Decide where you want to live. Should you stay in the area where you live now, or move somewhere else? This is a decision only you can make. It might depend on a lot of things, like if you have kids and want to stay in the same area because of their school and friends, - or maybe you want to stay in the neighbourhood that you're familiar with and maybe like very much ... Or maybe you will find it refreshing to make a clean break and start a completely new life in a different place.
When it comes to the practical sides of moving to a new home, you have several options: You could contact a realtor, a lawyer, your bank, a moving company ... There are plenty of professional people who would be more than willing to help you.
Problem / challenge # 4: Friends & family - how will I tell them? How will I relate to them from now on?
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You may find it extremely difficult to tell your closest family about a break-up, whether it's your children, your parents and siblings or other relatives, - or people who have been friends of both you and your partner / spouse ... But it's more than likely that they already know of someone who's been through this before, and maybe they've even had the same experience in their own life. So even if it's a challenging situation for everyone involved, it's not exactly uncommon these days and people will probably not be all that shocked by it. And people who really care about you will neither condemn or critisize you.
Anyways: The wise thing to do in this kind of situation would probably be to tell your family and friends as soon as possible. Some people might become "bitter" if they find out from someone else that someone they cared about (you) has been going through personal trauma without telling them about it, because they might feel that you haven't "trusted them" with it and made it possible for them to give you their personal help and support.
You can write down beforehand what you're going to say, and then either email, text them or phone them - or tell them in person - as soon as possible. You probably know what each of them would prefer. But just do it, and then you can cross it off of your list. Problem solved!
Problem / challenge # 5: Loneliness
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It's natural to feel stressed out and afraid of being left alone when a long partnership or marriage ends. Maybe you're afraid that old friends will stop inviting you or that they will no longer stay in touch now that you're on your own ... and that often happens. I know, because I've been there.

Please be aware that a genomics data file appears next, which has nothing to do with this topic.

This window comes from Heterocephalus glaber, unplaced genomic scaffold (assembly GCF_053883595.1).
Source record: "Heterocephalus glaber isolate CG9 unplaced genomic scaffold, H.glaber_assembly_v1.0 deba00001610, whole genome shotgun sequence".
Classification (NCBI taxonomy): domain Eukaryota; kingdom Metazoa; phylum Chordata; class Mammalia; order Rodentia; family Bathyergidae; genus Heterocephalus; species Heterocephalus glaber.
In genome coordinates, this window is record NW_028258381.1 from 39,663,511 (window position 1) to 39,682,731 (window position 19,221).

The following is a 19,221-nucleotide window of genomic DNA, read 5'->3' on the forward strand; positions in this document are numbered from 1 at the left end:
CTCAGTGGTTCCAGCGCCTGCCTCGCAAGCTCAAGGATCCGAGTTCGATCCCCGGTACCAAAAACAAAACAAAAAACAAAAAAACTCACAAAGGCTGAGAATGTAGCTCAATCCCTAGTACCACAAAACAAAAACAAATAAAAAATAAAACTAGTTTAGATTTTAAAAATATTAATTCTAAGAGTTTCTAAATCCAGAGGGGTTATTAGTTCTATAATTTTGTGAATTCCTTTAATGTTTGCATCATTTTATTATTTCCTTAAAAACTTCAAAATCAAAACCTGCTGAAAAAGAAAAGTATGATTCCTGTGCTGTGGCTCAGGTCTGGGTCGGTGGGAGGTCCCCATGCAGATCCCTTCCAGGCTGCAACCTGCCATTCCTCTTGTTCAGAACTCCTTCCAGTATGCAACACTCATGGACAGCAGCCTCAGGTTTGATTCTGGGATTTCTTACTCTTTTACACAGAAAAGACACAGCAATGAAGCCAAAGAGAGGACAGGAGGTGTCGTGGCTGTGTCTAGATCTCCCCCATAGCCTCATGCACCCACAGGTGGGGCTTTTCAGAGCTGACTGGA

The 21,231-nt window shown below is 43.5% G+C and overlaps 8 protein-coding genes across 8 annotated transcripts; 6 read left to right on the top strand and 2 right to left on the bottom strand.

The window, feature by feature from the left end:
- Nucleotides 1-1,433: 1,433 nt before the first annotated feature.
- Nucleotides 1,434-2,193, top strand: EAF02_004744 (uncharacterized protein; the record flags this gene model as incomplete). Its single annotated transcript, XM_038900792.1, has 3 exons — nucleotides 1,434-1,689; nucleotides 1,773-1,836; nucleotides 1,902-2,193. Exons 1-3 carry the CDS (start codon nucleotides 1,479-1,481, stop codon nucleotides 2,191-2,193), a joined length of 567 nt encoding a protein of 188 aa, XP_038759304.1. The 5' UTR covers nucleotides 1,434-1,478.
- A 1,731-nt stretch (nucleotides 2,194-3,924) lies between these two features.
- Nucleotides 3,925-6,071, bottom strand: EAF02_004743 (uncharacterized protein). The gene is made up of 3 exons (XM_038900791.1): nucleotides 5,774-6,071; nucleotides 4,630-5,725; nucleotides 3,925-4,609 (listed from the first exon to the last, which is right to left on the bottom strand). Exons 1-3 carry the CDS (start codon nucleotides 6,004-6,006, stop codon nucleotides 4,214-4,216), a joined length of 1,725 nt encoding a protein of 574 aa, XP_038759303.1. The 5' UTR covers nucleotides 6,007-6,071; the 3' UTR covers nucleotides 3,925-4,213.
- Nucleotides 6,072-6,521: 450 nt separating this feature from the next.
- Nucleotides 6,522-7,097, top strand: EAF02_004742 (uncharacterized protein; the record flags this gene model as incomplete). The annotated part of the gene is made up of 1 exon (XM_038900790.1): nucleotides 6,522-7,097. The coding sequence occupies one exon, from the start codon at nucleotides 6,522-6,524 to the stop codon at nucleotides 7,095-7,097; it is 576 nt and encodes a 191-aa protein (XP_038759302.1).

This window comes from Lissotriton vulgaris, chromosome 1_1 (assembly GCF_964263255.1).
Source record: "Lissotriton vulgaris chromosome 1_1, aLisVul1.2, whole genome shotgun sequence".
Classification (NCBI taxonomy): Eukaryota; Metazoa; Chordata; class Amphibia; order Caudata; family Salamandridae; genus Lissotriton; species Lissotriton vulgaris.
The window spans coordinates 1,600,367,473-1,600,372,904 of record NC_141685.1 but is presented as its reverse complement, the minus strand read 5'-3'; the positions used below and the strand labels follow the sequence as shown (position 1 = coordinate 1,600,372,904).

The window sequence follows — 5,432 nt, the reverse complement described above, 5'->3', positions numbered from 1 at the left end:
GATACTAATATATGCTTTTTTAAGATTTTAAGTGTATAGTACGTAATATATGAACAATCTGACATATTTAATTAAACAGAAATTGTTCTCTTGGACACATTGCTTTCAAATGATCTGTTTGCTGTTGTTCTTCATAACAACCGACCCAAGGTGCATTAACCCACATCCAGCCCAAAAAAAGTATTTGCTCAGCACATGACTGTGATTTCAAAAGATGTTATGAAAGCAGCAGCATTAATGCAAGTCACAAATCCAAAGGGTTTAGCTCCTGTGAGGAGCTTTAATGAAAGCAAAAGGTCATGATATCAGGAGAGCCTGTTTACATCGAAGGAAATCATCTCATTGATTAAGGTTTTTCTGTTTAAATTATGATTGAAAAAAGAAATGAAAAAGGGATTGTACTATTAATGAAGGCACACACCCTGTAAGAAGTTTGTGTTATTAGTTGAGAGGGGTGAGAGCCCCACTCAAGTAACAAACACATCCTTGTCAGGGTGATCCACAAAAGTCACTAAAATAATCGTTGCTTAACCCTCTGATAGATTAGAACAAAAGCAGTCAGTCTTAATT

So what can you do about that?
If you're a grown-up woman it can of course be difficult to find new friends, so try to keep in touch with the ones you already have and who are more your friends than your spouse's friends. But if this turns out to be a challenge and you get a feeling they don't really want to stay in touch, then try to seek out new people that you can become friends with.
For example, taking a class that you're interested in could turn out to be a place where you'll find like-minded people and new friends. Or start something new and invite people to join you. Or join an organisation of some sort...
I'm sure you can think of more options yourself.
If you like to travel and don't want to do it alone, there are lots of trips for single people and also theme travels that you can sign up for.
Nowadays, meeting people on social media is another good option, like joining groups of people who share your interests - like The Society of Female Life Designers!
So: If you ever face a challenge or problem that fills you with fear or worry, grab a pen and a piece of paper and start writing a list. Seeing your problems written down in front of you gives you something concrete to work on. And to do something - however small it might seem - will give you a feeling of accomplishment and reduce your worries, because you realize that you do have control over your own life.
3) If you find it hard to pin-point your exact challenges, use the following questions as a starting-point to get clarity:
# 1) What do I worry about?
# 2) What sides of the matter can I do something about?
# 3) What are the advantages - however small - in this situation?
# 4) What do I fear the most?
# 5) What can I do about each of these things?
4) When you've dealt with some of the most immediate challenges / problems, it might be useful to think a little bit further ahead.
Think of positive future aspects about your situation. What can you look forward to?
If you notice that negative thoughts occur, don't try to force them away. Just ask yourself what you can do about those things if they should happen. You'll probably never have to use those plans, but it might make you feel better to know that you're prepared.
5) Try to look at change in a positive way.
Whatever it is that has brought the change about, try to see it as a new and exciting challenge. Life would be boring if nothing ever changed, wouldn't it? If we didn't have snow in the winter, would we appreciate the flowers in spring in the same way? And isn't it wonderful to watch all the beautiful colors in the autumn, even if the falling leaves tell us that a colder period is on its way?
Every change has a positive side to it, and you have the ability and the right to choose which side you will focus on.
If you're facing an inevitable change in your life, there's no point in raging about it. That will only increase your own stress and feeling of misery. You need to accept it, so that you can move forward and control your own future as much as possible.
This was the end of Lesson # 2.
In the last lesson, Lesson # 3, you'll learn how you can develop the ability to put things behind you and let go.
See you tomorrow!